be a redirection, into inner-space, of perennial male longings for the frontier; a harsh bracing wilderness, fit for a rugged masculinity, and far from the soft-options of domesticity.

If rave and rock culture are about creating an ersatz community
in the face of atomisation, Isolationism, with its fetish for asocial spaces, is a renunciation of that illusory solidarity. This is music that embodies and embraces the 'death of the social'; music that's impelled by a near-monastic impulse to flee pop culture's noisy hyperactivity for a rigorous aesthetic of silence and sensory deprivation. At its ultimate degree, this becomes a kind of aestheticised death-wish. Perhaps the rock precedent for Isolationism is Nico's The Marble Index, on which the Ice Queen's nihilist hymns are framed in John Cale's vistas of vitrified sound. Nico seems possessed by Freud's nirvana-drive, a longing to revert to an inanimate, inorganic state, free of the irritation of fleshly, animal desire. Devoid of R&B's hotblooded vitality, The Marble Index is one of the whitest albums ever.

As wideranging as its parameters are, the Isolationist compilation
also seems a bit too Caucasian. Stretch just a little bit further, and it could encompass strains of modern black music whose aura of desolation and entropy verges on Isolationism, albeit reached via a different route: blues, dub reggae, and blunted rap. There's the burgeoning British genre of ambient rap [ie trip hop]: artists like Portishead, Massive Attack, DJ Shadow and above all Tricky (just check the titles of his brilliant singles "Aftermath (Hip Hop Blues)" and "Ponderosa"). And there's London's jungle scene. Jungle draws on hip hop, techno and ragga, but its sound and mood is more like dub reggae gone ballistic. Its hyperkinetic drum'n'bass is designed, like dub, for ganja-smokers. But devoid of Rastafarianism's utopian hope, jungle's apocalypse is faithless: dread without Zion. One strand of jungle, 'dark/ambient', combines treacherous breakbeats and minefield bass with soothing heavenly textures: a mish-mash that expresses, non-verbally, its audience's divided impulses--to lose themselves in amnesiac bliss and to stay vigilant, to flee and to face down "inner city pressure".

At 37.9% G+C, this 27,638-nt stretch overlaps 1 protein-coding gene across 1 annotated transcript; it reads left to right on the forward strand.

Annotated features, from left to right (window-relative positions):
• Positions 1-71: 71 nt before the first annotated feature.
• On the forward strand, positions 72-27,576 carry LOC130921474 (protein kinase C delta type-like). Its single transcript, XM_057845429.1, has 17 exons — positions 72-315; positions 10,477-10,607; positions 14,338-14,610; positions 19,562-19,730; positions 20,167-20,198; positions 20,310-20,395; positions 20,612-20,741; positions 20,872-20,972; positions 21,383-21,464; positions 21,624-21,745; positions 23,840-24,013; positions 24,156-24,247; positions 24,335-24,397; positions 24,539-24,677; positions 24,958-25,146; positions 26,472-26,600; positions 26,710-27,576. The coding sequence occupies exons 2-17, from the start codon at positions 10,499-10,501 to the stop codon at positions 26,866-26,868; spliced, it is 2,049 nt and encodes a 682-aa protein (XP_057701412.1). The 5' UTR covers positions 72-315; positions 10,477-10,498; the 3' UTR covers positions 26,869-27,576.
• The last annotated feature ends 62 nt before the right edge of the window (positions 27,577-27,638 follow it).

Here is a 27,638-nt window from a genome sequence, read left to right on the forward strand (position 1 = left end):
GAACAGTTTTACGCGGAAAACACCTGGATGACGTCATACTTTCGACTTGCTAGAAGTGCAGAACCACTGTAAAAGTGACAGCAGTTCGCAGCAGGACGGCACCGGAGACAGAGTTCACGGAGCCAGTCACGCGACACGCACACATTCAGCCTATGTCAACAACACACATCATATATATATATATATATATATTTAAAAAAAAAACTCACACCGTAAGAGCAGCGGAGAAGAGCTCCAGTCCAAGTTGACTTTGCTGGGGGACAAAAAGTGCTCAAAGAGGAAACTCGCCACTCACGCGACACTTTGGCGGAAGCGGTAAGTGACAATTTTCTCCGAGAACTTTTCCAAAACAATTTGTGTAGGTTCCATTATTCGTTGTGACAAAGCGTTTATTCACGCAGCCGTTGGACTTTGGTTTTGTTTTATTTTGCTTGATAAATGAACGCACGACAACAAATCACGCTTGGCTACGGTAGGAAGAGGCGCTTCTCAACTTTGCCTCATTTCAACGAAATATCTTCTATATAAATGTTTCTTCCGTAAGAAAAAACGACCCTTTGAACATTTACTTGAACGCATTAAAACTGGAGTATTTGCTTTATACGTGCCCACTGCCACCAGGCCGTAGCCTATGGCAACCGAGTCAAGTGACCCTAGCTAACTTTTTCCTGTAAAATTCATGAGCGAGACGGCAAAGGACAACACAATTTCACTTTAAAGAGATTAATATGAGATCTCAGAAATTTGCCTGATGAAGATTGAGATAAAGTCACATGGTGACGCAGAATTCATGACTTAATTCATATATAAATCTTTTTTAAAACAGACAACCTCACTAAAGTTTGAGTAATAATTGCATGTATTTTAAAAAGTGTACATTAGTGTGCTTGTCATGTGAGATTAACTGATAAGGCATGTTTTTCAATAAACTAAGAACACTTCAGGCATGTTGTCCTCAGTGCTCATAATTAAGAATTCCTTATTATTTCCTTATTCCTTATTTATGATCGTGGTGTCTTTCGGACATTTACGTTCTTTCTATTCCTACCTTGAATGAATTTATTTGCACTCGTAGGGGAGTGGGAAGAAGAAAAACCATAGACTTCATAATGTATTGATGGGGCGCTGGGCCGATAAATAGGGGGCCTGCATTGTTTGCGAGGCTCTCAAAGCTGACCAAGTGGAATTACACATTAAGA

Various Artists: Isolationism--Ambient IV (Virgin)
Aphex Twin--Selected Ambient Works Volume II (Sire)
David Toop and Max Eastley--Buried Dreams (Beyond)
Thomas Koner--Permafrost and Nunatak Gongamur (Baroni)
Tricky --"Aftermath" and "Ponderosa" (4th & Broadway EPs)
KK. Null/J.Plotkin--Aurora (Sentrax)
Zoviet France--Shouting At The Ground (Charrm)
Portishead--Dummy (Go-Beat)
Various Artists--Drum & Bass, Selection 1 and Selection 2 (Breakdown)